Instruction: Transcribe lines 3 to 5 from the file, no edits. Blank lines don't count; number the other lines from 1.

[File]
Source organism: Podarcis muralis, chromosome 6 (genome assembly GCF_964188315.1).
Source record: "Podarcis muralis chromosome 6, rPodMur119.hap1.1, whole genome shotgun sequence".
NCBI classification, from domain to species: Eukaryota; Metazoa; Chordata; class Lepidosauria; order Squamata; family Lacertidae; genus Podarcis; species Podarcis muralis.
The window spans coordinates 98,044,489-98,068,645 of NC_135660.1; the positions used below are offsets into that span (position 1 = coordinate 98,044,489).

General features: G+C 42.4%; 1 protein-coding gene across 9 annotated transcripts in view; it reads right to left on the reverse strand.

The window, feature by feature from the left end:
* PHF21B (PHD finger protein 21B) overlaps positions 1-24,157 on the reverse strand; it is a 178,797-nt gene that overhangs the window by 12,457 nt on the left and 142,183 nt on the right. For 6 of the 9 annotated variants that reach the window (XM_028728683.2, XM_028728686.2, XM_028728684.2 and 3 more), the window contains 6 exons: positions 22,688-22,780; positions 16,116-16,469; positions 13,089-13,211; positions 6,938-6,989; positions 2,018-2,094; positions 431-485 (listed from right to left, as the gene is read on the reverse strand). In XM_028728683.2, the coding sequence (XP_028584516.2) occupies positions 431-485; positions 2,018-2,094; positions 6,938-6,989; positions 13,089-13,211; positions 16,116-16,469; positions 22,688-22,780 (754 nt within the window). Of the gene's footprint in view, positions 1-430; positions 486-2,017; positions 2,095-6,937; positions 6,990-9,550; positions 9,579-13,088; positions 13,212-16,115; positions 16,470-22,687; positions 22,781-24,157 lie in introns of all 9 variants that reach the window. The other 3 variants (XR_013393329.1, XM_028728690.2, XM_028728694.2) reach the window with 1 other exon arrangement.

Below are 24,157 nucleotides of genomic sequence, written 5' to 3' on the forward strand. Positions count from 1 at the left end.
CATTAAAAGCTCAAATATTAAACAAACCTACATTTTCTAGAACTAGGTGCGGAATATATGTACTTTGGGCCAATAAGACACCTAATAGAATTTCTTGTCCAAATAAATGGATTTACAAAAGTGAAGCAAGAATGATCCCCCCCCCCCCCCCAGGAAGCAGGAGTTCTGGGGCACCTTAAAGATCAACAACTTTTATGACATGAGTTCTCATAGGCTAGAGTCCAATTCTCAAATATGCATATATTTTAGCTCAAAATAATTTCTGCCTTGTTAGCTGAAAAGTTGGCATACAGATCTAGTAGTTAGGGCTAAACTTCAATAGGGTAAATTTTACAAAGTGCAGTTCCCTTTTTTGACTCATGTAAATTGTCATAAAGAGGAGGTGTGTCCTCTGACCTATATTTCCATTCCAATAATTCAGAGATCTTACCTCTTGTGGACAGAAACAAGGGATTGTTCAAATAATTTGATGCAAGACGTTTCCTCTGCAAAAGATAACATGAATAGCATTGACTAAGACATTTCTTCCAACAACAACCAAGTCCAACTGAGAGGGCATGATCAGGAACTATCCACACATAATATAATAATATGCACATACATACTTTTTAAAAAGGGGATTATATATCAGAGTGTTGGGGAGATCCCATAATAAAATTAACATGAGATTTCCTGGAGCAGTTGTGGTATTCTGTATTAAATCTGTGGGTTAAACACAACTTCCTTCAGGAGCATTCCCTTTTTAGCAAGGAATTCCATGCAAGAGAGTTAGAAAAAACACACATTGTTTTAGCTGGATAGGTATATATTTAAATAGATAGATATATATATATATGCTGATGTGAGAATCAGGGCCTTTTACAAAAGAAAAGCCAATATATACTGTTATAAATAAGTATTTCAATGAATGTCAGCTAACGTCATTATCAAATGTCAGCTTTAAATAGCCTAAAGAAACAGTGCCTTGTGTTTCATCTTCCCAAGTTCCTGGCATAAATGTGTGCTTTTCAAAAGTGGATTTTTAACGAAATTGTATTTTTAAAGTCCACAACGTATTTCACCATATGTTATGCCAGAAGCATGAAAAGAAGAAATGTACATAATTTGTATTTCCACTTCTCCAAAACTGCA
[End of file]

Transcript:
NCBI classification, from domain to species: Eukaryota; Metazoa; Chordata; class Lepidosauria; order Squamata; family Lacertidae; genus Podarcis; species Podarcis muralis.
The window spans coordinates 98,044,489-98,068,645 of NC_135660.1; the positions used below are offsets into that span (position 1 = coordinate 98,044,489).

General features: G+C 42.4%; 1 protein-coding gene across 9 annotated transcripts in view; it reads right to left on the reverse strand.